The first hundred days of the next government – transforming public services for the future.
It is an evident truism that we live in a global society. Liberals embrace this with relish. But it is equally the case that global macro forces find their real, direct, personal resonance for most of us, most of the time, at a local level – within the communities within which we live and through our experience of front line services delivered in the local context. Be it health and wellbeing, social care or welfare, education and skills development or the delivery of accessible and affordable housing – the practical aspirations, ambitions and wellbeing of our communities are played out in the context of the delivery (or otherwise) of local public service.
In this context the LGA’s ‘100 days’ campaign and the important challenges that it represents to local and to central government reflects the continuing need and absolute priority for us as liberals, to focus the design, delivery and accountability of public services locally.
As liberals we recognise that flexibility and diversity in public service delivery can never be imposed effectively from the centre. Differences in need and demand based on local circumstance – our responsiveness to this in the design and delivery of truly resonant solutions – defies the centrist approach. For all of us, but particularly for the vulnerable and isolated in our communities, transparency and accountability dilute with distance.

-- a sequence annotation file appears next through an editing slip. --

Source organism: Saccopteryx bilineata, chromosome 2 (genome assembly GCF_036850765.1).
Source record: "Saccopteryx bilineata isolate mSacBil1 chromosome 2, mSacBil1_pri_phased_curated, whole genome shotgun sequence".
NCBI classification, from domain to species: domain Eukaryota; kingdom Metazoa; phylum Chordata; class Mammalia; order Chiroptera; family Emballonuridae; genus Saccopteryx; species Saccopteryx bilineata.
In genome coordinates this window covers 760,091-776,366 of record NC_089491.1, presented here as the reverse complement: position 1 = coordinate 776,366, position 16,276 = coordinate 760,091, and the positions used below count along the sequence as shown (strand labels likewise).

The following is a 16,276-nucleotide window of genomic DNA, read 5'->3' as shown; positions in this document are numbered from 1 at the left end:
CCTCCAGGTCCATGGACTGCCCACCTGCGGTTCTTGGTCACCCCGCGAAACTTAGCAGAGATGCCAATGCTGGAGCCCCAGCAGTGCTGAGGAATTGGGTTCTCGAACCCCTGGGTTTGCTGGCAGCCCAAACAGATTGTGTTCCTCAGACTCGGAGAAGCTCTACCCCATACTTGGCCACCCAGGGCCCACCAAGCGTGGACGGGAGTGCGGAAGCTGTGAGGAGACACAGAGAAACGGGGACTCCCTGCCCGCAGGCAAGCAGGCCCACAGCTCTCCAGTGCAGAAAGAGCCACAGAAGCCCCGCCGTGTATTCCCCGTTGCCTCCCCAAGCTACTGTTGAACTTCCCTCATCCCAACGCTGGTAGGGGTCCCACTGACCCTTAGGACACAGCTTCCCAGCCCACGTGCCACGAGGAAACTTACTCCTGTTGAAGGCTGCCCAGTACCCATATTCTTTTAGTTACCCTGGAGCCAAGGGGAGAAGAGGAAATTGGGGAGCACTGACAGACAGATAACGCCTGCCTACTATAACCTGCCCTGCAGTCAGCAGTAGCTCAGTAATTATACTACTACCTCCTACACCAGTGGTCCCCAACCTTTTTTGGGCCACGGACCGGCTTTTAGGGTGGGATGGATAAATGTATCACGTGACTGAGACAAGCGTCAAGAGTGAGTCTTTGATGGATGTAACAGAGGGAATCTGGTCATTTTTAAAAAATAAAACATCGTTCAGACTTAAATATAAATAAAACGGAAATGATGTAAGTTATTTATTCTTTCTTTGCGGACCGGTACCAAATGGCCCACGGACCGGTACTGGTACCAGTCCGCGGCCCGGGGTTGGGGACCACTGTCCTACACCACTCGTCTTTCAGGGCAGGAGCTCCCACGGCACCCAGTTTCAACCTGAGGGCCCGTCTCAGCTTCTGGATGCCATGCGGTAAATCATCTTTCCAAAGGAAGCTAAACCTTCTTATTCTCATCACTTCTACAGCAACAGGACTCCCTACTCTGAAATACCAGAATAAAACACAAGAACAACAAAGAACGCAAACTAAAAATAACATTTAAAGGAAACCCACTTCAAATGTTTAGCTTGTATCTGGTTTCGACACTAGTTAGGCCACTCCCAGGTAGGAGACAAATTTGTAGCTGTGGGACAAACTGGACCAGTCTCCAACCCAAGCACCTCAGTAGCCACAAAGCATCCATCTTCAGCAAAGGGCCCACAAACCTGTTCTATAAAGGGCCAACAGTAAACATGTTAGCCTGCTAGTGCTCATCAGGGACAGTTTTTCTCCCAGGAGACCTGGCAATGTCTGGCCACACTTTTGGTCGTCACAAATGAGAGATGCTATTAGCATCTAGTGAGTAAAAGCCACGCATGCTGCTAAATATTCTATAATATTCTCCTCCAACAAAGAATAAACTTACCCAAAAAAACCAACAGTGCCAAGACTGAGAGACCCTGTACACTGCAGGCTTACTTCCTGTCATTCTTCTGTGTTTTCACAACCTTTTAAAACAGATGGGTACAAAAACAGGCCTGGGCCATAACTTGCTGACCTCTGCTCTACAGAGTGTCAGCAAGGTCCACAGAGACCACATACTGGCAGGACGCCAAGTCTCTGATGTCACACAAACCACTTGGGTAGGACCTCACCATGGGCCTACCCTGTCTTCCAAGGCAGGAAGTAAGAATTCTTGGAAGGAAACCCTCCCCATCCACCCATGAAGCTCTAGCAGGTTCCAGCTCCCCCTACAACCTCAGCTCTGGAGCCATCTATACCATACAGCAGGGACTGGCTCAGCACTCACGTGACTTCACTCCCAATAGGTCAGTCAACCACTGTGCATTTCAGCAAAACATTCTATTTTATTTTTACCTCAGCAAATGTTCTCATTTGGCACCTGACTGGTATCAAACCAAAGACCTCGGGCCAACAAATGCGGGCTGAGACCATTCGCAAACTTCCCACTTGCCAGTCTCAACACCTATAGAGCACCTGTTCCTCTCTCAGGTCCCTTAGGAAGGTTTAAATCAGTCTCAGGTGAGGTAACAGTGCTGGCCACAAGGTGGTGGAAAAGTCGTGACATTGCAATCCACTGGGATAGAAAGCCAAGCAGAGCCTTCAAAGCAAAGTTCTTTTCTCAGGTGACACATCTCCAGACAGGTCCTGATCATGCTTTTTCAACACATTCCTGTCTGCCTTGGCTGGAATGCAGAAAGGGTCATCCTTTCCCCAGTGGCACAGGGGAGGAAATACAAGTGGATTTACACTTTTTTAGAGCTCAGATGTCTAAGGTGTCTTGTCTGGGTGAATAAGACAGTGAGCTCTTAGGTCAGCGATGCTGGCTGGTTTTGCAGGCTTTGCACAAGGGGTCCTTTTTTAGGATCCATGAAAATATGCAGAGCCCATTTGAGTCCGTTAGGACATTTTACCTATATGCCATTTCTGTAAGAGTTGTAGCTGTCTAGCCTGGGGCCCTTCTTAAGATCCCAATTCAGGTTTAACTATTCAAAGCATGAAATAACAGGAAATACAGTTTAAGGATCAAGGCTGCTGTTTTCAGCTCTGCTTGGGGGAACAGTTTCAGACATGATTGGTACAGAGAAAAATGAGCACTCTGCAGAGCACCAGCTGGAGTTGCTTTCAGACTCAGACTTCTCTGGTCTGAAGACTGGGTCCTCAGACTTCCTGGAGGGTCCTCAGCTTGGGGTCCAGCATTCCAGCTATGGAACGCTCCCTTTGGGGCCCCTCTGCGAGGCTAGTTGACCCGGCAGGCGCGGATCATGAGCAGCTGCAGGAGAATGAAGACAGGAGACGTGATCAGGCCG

Above all, ensuring the voice and the experience of service users, carers and professionals in the design and implementation of essential services is central to the delivery of integrated and tailored outcomes and the preservation of choice above diktat.
Local government can and must play its part in delivering an effective response. But to do so we need nothing less than a radical revision of current service philosophy, partnership, design, delivery and accountability. The first 100 days of the next administration must deliver exactly that.